Popular community radio deejay passes on
Neil Armstrong, Gleaner Writer
Delroy Sterling, a popular community radio programmer and emcee at CHRY Radio 105.5 FM in Toronto, passed away on March 18 at the Etobicoke General Hospital.
Sterling was born on August 8, 1957 in Montego Bay, Jamaica.
The founder of the Canadian Reggae Music Achievement Award suffered a seizure on March 16 at home and was rushed to the hospital where he was placed on a life-support machine with very little brain activity.
Affectionately known as 'Speedy' Sterling began volunteering at CHRY Radio in the summer of 1995 and, soon after, his proposal for a reggae show, Mix Supreme, was approved by the programming committee. He was also an employee of Air Canada and a shop steward of International Association of Machinists and Aerospace Workers (IAMAW) Local 2323 that represents aviation workers in Ontario.
"Delroy was one of the most giving persons in the radio space. A number of persons can attest to Delroy being one of the first persons to give them a chance to test out their radio training. A number of women in this male-centric environment were welcomed by Delroy to co-host and more," said Danae Peart, operations coordinator of the radio station.
"Delroy was not one for conflict or politics — he would speak his mind and keep it moving. Both staff and volunteers will miss his jovial demeanour. They have never seen him upset and also loved the special individual greetings from him. He will be dearly missed as he was a friend and a confidante and a real lover of music," Peart said.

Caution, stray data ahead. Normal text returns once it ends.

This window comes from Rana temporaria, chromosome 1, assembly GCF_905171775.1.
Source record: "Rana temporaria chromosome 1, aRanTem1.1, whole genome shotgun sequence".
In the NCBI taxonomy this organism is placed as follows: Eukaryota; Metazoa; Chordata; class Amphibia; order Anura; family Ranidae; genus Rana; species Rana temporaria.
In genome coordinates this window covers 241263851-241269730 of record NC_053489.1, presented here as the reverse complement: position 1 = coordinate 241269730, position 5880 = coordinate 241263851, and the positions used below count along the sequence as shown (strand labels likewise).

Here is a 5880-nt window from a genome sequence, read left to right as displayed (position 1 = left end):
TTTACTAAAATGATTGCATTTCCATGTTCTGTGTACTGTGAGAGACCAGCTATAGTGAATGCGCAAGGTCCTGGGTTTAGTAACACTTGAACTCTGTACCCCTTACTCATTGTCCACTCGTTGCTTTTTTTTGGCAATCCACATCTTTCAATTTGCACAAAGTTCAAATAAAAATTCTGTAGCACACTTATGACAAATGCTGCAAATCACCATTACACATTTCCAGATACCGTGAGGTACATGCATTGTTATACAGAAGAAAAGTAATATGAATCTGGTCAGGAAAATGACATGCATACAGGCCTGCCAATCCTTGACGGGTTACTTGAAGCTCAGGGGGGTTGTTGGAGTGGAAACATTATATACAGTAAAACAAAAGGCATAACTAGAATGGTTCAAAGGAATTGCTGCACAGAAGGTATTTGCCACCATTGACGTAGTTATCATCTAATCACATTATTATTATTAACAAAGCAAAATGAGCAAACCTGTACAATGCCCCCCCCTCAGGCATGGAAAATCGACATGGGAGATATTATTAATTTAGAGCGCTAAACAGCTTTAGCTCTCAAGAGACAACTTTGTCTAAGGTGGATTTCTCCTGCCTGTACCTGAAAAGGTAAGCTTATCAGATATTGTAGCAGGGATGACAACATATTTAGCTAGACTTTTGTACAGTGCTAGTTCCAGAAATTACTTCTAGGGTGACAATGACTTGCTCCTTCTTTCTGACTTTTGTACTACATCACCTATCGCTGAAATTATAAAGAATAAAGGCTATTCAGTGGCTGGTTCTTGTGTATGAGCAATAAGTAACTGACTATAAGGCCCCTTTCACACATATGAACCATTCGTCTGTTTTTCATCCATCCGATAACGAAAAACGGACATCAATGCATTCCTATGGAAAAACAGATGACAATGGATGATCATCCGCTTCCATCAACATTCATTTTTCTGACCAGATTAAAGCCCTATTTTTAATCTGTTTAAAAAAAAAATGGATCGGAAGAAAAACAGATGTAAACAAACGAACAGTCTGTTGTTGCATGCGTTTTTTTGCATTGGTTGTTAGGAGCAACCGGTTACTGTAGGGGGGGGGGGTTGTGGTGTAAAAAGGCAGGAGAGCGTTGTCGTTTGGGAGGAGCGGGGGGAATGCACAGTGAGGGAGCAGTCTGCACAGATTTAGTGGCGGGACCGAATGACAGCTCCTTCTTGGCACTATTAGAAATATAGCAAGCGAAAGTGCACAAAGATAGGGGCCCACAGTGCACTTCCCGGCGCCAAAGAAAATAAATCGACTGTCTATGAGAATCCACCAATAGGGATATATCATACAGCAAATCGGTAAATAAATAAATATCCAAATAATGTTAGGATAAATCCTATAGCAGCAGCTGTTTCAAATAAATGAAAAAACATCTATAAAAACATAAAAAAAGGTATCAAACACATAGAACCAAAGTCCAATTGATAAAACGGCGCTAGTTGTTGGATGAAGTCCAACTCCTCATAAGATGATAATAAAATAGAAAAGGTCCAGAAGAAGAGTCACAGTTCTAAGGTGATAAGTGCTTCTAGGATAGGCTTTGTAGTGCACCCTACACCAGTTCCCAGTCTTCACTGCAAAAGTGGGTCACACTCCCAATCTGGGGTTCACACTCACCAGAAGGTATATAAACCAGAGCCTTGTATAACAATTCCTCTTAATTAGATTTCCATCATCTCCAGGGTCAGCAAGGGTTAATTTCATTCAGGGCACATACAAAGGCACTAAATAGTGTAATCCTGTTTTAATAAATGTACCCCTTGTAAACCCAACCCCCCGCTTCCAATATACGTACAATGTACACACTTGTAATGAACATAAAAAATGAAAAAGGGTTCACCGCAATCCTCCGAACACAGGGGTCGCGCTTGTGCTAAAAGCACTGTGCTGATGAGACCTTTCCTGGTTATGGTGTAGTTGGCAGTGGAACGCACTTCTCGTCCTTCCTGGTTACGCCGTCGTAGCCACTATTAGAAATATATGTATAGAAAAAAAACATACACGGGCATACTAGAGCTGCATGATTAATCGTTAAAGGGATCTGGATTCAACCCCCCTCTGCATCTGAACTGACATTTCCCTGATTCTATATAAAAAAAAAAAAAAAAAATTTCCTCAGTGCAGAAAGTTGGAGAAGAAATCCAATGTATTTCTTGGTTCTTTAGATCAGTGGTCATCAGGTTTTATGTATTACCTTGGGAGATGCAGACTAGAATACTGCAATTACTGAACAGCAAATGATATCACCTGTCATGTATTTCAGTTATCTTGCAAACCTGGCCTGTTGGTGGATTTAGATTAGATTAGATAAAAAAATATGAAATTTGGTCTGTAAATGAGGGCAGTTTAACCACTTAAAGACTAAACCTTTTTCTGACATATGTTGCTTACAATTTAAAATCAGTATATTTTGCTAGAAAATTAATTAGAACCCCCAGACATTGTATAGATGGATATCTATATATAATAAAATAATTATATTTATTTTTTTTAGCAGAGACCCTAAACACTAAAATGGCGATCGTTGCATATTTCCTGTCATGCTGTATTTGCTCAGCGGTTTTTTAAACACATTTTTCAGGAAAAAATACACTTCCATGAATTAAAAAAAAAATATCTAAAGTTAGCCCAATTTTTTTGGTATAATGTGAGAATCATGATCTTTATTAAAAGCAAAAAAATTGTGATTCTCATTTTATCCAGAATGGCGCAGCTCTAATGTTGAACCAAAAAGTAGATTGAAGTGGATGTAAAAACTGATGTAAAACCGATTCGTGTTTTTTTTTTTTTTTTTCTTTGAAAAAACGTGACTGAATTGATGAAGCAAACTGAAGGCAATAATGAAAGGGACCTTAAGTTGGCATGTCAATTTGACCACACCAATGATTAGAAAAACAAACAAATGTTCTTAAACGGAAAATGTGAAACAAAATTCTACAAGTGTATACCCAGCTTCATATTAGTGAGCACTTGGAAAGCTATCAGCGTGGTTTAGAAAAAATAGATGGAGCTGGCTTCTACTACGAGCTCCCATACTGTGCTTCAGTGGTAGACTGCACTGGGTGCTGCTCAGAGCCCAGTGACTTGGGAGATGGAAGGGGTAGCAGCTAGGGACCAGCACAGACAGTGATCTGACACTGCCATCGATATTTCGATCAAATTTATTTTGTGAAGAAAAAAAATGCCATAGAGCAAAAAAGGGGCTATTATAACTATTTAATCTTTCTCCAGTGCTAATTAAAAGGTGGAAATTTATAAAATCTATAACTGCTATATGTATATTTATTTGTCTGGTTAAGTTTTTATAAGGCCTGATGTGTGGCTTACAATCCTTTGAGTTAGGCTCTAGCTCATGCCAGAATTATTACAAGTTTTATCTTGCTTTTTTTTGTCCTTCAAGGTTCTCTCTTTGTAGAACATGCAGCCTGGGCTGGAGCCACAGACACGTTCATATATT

Sterling was a very enthusiastic volunteer who was willing to learn as much as he could about radio and to play a role in any area of the radio station where his help was needed. If there was a gap in programming, especially overnight, he would make himself available and, for special programming, he was always willing to participate. On many occasions when there were snow storms and some programmers could not make it in, Sterling volunteered to come in and to do consecutive programmes, which would mean not much sleep for him and long hours at the station.
A community tribute was held for him at the Jamaican Canadian Centre on Friday, which drew hundreds out to pay their last respects to the well-known radio personality.
Artistes such as Peter Metro, Kay Morris, Devon Haughton, the Mountain Edge Band, Tony Anthony and others performed.
Donations were also accepted on behalf of the family to help with funeral expenses. The organising committee included Sterling's friends: Michelle-Ann Hylton, Danae Peart. Sankofa, Steele, Tony and Rose Decorose.
Rayan Sterling, his 28-year-old son, says his father's expression 'zoom' means everything will be all right despite and in spite of all the negative things happening around us.
The late radio deejay and emcee is also survived by his wife, Loraine, 16-year-old daughter Shaunte, his siblings and his father.
Viewing will take place on Saturday and Sunday at the Glendale Memorial Visitation Centre, 1810 Albion Road, at Highway 27, between 5 p.m. and 9 p.m. The funeral service will take place on Monday at 11a.m. at Revivaltime Tabernacle, 4340 Dufferin Street in Toronto. Interment will be done at the Glendale Cemetery.